Fifth Business?

Question:Im doing an English project on the Novel Fifth Business by Robertson Davies, and I must write an essay regarding the rebirth of one of the characters, Im thinking of writing about the character Dunstan Ramsay.
If anyone knows about his "rebirth" in this novel, could you please give a few points, I appreciate the help! Thanks.

Development Of Dunstan Ramsey

Scientist, psychologist, biologist all pose the question of How the complex human mind develops, Robertson Davies shows the rise, zenith and decent of his character Dunstan Ramsey. The development of Dunstan Ramsey, in Fifth Business, is associated with the psychological rebirth. Jungian psychology identifies this as individuation. Daryl Sharp simply explains individuation in The Jung Lexicon as; “Induced by ritual or stimulated by immediate personal experience, it results in an enlargement of the personality” [Sharp, 4]. In terms of Fifth Business, Diana, Faustina, Mrs. Dempster and Liesl fulfill the role of ‘stimulus’, meanwhile Dunstan Ramsey absorbs this profound knowledge, in his quest to become Fifth Business.

The first phase of Jungian Individuation is the biological identity, given by Diana Marfleet. She was a beautiful volunteer nurse were Dunstable was taken during the war, she cared for Dunstable while he was bed ridden. “She had been nursing me… she had also washed me and attended to my bed pan and the urinal” [Davies, 77]. Diana became a mother figure to him, as the relationship grew; Dunstan began to reject her presence. Jung explains “The mother complex… experience of the personal mother, then by significant contact with other women…” [Sharp, 21]“In homosexuality, the son's entire heterosexuality is tied to the mother in an unconscious form; in Don Juanism, he unconsciously seeks his mother in every woman he meets” [Jung, 162]. Don Juanism displays why Dunstan would reject Diana because in his unconscious she represent his mother. Diana represents Eve in mythical terms; she has insightful information but is rejected jus as Adam did.

Romantic-biological and emotion outline the second phase of development. Faustina fills this void for Dunstan, she teaches him about his sexual body and unconsciously won over his heart. “But I loved her!… to watch her very rapid changes from Gretchen to Venus… she was almost naked” [Davies, 210]. Dunstan’s lack of sexual experience is accounted for by the negative mother complex; “…either sexuality does not function properly … responded to with impatience and irritation.” [Jung, 170]. In Faustina Dunstan does not find mother like traits, which allows him to open up to her. “Jungian, Passive projection is completely automatic and unintentional event, like falling in love…” [Davies, 3] explains Dunstan’s boyhood crush on Faustina. In Greek mythology, Helen of Troy is seen as Faustina, “Helen's beauty became legendary. It was obvious to all that the child would become one of the most beautiful women of all time” [Koshak, 2]. Faustina becomes the most stunning woman Dunstan Ramsey ever meets.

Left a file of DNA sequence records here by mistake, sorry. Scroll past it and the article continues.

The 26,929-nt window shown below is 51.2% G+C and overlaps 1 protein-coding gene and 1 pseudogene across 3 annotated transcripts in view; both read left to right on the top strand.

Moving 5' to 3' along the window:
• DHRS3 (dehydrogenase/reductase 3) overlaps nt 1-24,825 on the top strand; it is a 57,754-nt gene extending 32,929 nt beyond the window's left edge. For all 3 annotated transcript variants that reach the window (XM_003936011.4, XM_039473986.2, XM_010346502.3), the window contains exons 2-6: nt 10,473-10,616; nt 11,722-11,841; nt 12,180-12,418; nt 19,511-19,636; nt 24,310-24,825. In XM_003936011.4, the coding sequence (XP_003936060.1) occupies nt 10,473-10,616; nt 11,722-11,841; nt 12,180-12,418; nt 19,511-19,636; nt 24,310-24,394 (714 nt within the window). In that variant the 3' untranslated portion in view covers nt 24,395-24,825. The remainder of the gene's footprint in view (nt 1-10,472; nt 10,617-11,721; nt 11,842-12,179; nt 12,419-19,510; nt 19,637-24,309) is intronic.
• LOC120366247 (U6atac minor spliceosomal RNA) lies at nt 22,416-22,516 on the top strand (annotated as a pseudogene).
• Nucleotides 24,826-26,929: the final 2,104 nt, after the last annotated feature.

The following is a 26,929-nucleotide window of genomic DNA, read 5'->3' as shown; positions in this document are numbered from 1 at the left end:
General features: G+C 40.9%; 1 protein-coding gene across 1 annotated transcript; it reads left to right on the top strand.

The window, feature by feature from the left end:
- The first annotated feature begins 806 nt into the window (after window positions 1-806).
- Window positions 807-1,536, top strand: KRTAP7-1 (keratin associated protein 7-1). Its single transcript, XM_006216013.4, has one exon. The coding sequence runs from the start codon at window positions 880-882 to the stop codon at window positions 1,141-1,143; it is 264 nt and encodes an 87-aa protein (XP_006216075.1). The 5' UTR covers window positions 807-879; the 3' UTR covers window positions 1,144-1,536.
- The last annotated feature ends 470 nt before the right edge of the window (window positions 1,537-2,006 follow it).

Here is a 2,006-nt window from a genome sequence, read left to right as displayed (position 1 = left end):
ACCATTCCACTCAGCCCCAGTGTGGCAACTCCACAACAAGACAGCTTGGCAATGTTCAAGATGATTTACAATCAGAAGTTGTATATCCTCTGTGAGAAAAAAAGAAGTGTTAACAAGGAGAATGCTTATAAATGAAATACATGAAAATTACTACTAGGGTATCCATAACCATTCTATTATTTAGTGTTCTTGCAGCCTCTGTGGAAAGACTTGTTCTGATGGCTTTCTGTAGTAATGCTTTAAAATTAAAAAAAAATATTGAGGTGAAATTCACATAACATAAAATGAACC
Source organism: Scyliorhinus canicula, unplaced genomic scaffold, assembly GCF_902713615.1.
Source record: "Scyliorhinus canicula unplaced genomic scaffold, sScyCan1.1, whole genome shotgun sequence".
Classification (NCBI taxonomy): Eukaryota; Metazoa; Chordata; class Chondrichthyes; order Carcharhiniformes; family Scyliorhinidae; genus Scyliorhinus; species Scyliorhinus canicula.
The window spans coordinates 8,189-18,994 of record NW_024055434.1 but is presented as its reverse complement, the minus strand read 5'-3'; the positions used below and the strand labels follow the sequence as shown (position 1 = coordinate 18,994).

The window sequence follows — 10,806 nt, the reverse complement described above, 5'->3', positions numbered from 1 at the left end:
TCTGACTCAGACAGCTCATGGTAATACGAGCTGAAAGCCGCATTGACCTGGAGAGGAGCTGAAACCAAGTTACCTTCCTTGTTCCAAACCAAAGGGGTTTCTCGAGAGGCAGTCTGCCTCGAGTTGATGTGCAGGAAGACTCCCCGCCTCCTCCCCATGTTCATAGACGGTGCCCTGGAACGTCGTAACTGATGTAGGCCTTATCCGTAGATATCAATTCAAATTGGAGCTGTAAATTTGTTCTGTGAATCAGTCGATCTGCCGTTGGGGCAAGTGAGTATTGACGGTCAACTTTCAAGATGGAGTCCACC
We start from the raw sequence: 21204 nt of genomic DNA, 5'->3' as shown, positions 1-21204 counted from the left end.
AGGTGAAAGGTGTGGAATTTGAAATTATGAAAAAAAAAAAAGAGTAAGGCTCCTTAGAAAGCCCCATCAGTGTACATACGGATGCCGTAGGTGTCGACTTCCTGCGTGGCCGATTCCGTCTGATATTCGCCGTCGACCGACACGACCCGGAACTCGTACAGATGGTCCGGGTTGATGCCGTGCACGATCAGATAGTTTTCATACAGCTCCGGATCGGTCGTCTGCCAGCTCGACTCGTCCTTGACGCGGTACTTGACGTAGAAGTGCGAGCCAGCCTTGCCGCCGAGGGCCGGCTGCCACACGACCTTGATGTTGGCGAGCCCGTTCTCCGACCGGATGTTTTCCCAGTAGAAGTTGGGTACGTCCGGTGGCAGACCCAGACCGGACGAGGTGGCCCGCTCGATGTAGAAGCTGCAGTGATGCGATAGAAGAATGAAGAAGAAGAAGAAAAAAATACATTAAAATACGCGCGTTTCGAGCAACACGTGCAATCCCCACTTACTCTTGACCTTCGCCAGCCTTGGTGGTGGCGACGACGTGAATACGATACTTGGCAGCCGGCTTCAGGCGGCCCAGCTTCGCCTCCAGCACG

After rediscovering himself, his body and emotion Dunstan finds the third phase spiritual development. He finds himself looking at Mrs. Dempster; she is the reverend’s wife who was caught sleeping with the tramp. “He shot the beam of flashlight… we saw a tramp and a woman in act of copulation… the woman was Mrs. Dempster.” [Davies, 45] This act consequently turns Mrs. Dempster into a fool saint, performing three miracles; “Spirit, like God, denotes an object of psychic experience which cannot be proved to exist in the external world and cannot be understood rationally” [Jung, 626]. Therefore, Mrs. Dempster becomes a spirit to Dunstan. “The archetype of spirit appears in a situation where insight, understanding, good advice, determination, planning, etc., are needed but cannot be mustered on one's own resources” [Davies, 398]. According to Jung, Dunstan spiritual development discovers him because he is in capable of finding it. Mrs. Dempster symbolizes the Virgin Mary, who also preformed miracles.

The final phase of development before the zenith is the intellectual. Liesl is the final step of Dunstan becoming fifth business, she connects all the events of his life. As Liesl brings the unconsciousness to conscious, the fight or climax represents the inner battle Dunstan faces in his final step of rebirth. Liesl corresponds with this Jungian description; “Thanks to her lucidity, objectivity, and masculinity, a woman of this type is frequently found in important positions in which her tardily discovered maternal quality, guided by a cool intelligence, exerts a most beneficial influence. This rare combination of womanliness and masculine understanding proves valuable in the realm of intimate relationships as well as in practical matters.” [Jung, 186]. Liesl also becomes the first women Dunstan becomes intimate with, this is significant because she is the reason he reached the zenith. In myth, Sapienta can best characterize Liesl. Sapienta was a red winged angel who was suppressed by man, female god [McCombs, 1].

After the Zenith, Dunstan will begin his descent, which it the reversal. To move on and teach others, therefore becoming Fifth Business. Thus, Dunstan uses the rock to show Boyd Staunton the totality of his life. One could argue that by sleeping with Liesl, he has already become the fifth business by completing her 4 phases.

“The goal of individuation process is the synthesis of the self” [Jung, 278]. The individuation of man is clearly revealed through the four phases of development. Carl Jung’s philosophy fits flawlessly with Robertson Davies portrayal of Dunstan Ramsey in Fifth Business. Dunstan develops into fifth business only after being touched by the four female characters Diana, Faustina, Mrs. Dempster and Liesl.

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